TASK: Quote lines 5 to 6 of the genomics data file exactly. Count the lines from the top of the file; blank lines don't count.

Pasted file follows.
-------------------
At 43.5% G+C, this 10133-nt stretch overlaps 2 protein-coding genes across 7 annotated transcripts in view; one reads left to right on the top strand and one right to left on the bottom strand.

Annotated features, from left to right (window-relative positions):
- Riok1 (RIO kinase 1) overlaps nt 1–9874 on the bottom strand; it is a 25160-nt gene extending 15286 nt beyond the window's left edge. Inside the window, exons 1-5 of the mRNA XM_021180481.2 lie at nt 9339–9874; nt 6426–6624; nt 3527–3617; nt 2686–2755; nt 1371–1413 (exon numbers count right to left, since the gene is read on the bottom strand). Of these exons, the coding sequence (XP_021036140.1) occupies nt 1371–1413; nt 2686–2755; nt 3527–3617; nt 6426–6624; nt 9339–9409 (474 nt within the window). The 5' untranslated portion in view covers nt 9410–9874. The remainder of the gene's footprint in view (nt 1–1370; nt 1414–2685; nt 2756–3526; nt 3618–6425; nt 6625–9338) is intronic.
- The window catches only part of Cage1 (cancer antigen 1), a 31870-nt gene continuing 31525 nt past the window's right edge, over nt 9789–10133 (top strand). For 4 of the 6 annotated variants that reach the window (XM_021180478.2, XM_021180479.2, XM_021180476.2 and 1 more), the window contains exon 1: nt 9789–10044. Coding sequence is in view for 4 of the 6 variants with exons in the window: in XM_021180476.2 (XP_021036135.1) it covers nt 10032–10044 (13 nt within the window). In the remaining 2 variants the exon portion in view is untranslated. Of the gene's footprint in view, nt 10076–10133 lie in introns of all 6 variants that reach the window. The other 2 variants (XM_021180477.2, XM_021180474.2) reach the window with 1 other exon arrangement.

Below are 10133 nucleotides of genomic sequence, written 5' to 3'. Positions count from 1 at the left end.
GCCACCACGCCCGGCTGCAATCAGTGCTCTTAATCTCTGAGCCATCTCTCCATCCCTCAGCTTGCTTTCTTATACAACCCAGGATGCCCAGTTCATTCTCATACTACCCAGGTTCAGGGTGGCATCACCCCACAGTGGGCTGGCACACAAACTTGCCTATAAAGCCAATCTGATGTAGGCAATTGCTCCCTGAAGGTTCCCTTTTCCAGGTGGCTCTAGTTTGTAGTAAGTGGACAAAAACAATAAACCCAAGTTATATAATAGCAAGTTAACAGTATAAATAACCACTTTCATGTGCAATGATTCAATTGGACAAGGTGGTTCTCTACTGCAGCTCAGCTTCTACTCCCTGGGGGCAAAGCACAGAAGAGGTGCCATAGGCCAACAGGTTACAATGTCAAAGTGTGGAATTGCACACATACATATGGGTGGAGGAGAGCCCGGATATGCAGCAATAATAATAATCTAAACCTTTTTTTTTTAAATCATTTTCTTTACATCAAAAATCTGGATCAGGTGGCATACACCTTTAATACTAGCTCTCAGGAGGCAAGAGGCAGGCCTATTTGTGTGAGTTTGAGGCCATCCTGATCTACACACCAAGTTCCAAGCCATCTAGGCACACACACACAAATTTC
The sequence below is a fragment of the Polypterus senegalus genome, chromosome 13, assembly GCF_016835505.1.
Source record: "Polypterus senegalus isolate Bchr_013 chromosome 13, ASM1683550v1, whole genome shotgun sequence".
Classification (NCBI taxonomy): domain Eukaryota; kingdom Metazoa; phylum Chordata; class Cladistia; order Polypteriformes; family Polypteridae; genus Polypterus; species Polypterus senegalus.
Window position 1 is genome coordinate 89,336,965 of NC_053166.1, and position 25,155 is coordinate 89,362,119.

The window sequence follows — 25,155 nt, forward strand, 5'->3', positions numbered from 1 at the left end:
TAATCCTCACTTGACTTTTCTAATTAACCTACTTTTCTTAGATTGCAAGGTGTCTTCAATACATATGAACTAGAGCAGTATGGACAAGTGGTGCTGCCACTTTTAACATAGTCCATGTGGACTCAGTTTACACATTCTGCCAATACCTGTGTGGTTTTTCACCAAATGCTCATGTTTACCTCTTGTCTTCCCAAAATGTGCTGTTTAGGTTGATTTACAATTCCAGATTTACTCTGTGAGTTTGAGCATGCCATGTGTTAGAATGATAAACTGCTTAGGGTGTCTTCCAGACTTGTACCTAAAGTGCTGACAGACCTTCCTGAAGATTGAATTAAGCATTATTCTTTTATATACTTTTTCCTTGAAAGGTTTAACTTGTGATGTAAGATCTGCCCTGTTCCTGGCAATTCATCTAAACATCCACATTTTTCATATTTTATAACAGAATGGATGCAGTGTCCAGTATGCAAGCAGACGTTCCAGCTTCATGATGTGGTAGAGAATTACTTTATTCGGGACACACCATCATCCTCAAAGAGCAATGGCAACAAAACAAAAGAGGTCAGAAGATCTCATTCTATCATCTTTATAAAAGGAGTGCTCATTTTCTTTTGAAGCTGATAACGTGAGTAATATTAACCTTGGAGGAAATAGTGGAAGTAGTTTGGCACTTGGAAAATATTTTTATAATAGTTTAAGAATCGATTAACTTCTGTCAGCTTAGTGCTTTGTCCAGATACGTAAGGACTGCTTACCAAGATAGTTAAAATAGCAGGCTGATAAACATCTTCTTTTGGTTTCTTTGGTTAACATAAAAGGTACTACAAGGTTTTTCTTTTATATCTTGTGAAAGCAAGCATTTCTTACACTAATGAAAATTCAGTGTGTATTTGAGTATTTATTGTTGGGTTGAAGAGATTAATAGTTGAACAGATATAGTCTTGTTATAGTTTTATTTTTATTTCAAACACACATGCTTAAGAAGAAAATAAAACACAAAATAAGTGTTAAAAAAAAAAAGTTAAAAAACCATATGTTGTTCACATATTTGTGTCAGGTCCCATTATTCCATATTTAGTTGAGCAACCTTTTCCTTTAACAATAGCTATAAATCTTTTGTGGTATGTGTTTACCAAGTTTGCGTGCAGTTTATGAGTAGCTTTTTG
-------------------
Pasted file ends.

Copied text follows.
Below are 10133 nucleotides of genomic sequence, written 5' to 3'. Positions count from 1 at the left end.
GCCACCACGCCCGGCTGCAATCAGTGCTCTTAATCTCTGAGCCATCTCTCCATCCCTCAGCTTGCTTTCTTATACAACCCAGGATGCCCAGTTCATTCTCATACTACCCAGGTTCAGGGTGGCATCACCCCACAGTGGGCTGGCACACAAACTTGCCTATAAAGCCAATCTGATGTAGGCAATTGCTCCCTGAAGGTTCCCTTTTCCAGGTGGCTCTAGTTTGTAGTAAGTGGACAAAAACAATAAACCCAAGTTATATAATAGCAAGTTAACAGTATAAATAACCACTTTCATGTGCAATGATTCAATTGGACAAGGTGGTTCTCTACTGCAGCTCAGCTTCTACTCCCTGGGGGCAAAGCACAGAAGAGGTGCCATAGGCCAACAGGTTACAATGTCAAAGTGTGGAATTGCACACATACATATGGGTGGAGGAGAGCCCGGATATGCAGCAATAATAATAATCTAAACCTTTTTTTTTTAAATCATTTTCTTTACATCAAAAATCTGGATCAGGTGGCATACACCTTTAATACTAGCTCTCAGGAGGCAAGAGGCAGGCCTATTTGTGTGAGTTTGAGGCCATCCTGATCTACACACCAAGTTCCAAGCCATCTAGGCACACACACACAAATTTC